The Calculating Stars by Mary Robinette Kowal

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I bought this off the back of all the good reviews it seems to have acquired along with the slightly more dubious awards it has won. But not without some trepidation; it is an alternate history which is something I’m generally not keen on and it sounded like it has sexism and racism very much front and centre and, whilst I’m very much in favour of equality in both of those areas, I don’t really like books where that is the central focus. So the starting background was a little inauspicious but for the most part this book delivered better than I expected.

In 1952 a meteorite strikes the Earth with devastating consequences but when it is figured that it is likely to create a runaway greenhouse effect it raises the pressing need to get into space fast and avoid having all humanity’s eggs in the one basket. Qualified people to support this effort are a scarce resource and eventually they will have to consider both woman and people of colour.

This book presents a good hard science fiction description of its alternate history and it does it without swamping the reader with an excess of science detail; a good balance is maintained throughout. I was particularly pleased to see, for possibly the first time in my science fiction reading, the realities of orbital manoeuvring explained and applied correctly. Spaceships can’t just whizz around a star system as if there are no significant gravity wells around. Any object in such a system will be orbiting something, whether that be a moon, a planet or the sun itself (which is, of course, orbiting the galaxy). This is a fundamental and inescapable fact of space travel and is more often than not quietly ignored. All credit to Kowal for not dodging it.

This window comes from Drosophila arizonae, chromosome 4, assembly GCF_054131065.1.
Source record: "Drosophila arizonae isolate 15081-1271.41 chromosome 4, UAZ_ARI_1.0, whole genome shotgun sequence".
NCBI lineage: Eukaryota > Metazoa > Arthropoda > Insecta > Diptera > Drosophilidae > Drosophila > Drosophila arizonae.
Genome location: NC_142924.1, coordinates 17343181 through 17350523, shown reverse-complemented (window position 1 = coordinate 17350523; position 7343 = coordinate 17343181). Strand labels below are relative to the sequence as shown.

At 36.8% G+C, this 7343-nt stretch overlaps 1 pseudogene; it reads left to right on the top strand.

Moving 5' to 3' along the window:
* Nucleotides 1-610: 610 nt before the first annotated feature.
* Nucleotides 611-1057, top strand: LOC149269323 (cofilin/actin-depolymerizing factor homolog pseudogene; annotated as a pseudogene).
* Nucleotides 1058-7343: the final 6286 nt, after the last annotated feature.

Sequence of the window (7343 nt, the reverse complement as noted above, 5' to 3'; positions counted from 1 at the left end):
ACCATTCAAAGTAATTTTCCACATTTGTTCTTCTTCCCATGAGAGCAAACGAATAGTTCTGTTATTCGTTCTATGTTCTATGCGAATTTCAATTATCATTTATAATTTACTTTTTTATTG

Not so good is the way I frequently wondered whether this was meant to be a science fiction book about an alternate history against a background of sexism and racism or a book about sexism and racism set against a background of an alternate science fiction history. I wanted the former but frequently felt I was getting the latter. Which is, for me, a shame though may of course be very much to other readers’ tastes. Also, for a book that is presenting a strong (if anxious) woman battling against the rampant sexism of the day, she does an awful lot of hiding in the oh-so-strong shoulder of her oh-so-perfect husband. But maybe I’m being picky there. On the other hand, Kowal has a fluid writing style that is easy to sink into and that smoothly carries you through the story, and this very much saves the book for me. Even if it does sometimes get rather too schmaltzy for my preference on occasion.

Overall, despite my misgivings about the sometimes-excessive moralistic aspects of the story, I found this book a very good and very engrossing hard science fiction tale. Especially considering Kowal does not appear to have a particularly scientific or engineering background as I had assumed from the accurate science throughout. She does however list an impressive array of such people in her acknowledgements along with a bibliography of sources. Whatever else anyone might say Kowal does appear to have conducted some impressive levels of research for this book. And I shall certainly continue with the other books in the series.



4/5 stars
 

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